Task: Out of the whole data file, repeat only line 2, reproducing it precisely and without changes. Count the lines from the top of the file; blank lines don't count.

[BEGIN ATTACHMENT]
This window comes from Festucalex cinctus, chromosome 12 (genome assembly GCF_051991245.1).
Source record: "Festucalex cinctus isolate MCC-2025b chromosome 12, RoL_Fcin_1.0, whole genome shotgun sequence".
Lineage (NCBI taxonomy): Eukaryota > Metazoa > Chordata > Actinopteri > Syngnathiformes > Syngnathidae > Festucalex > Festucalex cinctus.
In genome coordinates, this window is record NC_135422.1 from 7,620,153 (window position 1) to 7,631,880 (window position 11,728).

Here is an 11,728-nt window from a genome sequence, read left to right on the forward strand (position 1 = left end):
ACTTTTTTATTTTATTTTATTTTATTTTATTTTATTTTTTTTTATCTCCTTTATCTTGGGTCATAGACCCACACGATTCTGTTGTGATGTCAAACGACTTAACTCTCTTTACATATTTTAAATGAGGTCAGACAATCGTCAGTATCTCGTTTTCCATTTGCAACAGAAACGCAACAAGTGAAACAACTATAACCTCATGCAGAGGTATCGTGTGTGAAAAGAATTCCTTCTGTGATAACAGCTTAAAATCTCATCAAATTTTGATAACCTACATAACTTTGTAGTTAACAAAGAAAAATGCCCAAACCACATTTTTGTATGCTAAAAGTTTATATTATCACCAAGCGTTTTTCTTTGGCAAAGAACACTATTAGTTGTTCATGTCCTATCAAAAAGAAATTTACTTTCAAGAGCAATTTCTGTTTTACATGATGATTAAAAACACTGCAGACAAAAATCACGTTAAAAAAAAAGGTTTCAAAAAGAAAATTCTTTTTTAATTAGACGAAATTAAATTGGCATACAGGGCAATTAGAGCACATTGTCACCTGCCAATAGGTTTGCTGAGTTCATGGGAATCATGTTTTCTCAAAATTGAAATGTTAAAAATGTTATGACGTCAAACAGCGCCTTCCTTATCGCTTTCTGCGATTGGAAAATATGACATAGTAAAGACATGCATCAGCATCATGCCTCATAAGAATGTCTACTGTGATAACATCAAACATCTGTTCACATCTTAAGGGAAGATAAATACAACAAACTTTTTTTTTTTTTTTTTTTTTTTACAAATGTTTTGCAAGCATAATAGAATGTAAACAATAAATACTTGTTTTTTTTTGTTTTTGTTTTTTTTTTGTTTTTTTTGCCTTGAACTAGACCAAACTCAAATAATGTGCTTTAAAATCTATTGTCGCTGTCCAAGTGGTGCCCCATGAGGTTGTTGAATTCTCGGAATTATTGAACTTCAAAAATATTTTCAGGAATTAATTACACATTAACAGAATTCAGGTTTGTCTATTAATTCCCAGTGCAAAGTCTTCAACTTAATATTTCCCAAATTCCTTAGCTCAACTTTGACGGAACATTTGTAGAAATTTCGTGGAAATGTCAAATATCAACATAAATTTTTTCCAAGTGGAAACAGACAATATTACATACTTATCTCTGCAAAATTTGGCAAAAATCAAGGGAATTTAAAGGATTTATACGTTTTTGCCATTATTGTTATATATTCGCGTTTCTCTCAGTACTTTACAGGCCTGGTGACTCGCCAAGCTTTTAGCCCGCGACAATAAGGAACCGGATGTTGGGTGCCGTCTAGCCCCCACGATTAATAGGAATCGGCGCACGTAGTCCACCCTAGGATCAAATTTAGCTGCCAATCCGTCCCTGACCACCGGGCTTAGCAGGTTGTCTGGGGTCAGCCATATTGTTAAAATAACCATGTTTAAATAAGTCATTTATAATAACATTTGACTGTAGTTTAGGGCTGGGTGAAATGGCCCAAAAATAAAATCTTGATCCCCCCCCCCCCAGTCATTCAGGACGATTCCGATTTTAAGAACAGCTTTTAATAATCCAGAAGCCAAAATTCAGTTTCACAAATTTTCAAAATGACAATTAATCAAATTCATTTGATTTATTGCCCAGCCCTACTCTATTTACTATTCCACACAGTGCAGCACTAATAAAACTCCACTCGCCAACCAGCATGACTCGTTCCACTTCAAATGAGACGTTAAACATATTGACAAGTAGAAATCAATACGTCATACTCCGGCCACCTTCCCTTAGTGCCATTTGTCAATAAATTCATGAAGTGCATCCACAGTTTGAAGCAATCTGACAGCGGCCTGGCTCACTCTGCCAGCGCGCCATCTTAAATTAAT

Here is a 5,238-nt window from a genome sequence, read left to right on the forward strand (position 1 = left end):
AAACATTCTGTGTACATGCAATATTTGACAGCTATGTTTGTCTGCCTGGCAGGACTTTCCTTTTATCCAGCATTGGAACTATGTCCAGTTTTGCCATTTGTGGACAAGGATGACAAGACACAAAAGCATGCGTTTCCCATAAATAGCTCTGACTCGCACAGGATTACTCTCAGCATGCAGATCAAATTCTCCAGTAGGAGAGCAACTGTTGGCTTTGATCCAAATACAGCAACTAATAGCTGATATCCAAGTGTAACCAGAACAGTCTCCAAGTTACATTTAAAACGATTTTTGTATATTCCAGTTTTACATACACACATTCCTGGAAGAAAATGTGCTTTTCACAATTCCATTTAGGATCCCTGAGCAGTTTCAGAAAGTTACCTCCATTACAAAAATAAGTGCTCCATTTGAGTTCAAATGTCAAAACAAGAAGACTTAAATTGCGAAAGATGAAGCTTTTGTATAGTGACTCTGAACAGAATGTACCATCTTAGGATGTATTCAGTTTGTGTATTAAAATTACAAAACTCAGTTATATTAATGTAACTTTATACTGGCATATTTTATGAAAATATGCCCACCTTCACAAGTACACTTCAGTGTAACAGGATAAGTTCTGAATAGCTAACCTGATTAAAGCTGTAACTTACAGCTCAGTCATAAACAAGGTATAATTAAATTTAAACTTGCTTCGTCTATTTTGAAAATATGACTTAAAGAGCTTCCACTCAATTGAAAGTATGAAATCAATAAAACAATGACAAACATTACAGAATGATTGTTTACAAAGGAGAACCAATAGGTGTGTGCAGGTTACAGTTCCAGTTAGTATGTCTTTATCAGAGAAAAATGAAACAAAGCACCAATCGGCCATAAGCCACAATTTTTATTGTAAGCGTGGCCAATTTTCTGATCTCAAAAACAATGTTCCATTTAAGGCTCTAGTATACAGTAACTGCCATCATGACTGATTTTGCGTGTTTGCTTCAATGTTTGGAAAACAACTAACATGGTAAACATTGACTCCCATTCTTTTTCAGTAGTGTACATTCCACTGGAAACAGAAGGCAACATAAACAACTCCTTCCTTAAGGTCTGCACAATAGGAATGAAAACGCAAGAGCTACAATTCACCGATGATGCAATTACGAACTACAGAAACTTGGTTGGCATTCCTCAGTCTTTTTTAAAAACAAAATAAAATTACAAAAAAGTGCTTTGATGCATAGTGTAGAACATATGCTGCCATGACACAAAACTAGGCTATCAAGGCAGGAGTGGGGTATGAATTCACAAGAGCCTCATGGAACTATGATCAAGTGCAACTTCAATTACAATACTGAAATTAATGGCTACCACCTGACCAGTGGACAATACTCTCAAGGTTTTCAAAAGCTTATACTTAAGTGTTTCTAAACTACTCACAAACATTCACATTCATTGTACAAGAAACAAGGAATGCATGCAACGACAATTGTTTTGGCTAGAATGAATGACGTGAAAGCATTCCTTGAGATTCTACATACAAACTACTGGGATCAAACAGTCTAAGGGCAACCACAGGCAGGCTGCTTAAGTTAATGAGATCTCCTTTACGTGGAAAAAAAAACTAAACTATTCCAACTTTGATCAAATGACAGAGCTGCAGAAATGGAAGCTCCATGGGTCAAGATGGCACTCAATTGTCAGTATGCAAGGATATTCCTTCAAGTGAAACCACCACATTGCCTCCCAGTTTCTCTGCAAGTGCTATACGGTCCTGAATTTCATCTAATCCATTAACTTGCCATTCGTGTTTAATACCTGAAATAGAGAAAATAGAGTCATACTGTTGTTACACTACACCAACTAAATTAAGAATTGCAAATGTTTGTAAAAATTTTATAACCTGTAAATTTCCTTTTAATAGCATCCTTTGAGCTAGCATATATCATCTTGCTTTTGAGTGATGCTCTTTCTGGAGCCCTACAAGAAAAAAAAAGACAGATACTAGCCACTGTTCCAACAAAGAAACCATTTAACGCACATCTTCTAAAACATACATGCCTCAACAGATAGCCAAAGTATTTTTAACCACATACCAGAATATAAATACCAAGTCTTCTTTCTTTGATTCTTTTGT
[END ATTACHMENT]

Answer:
Source record: "Festucalex cinctus isolate MCC-2025b chromosome 12, RoL_Fcin_1.0, whole genome shotgun sequence".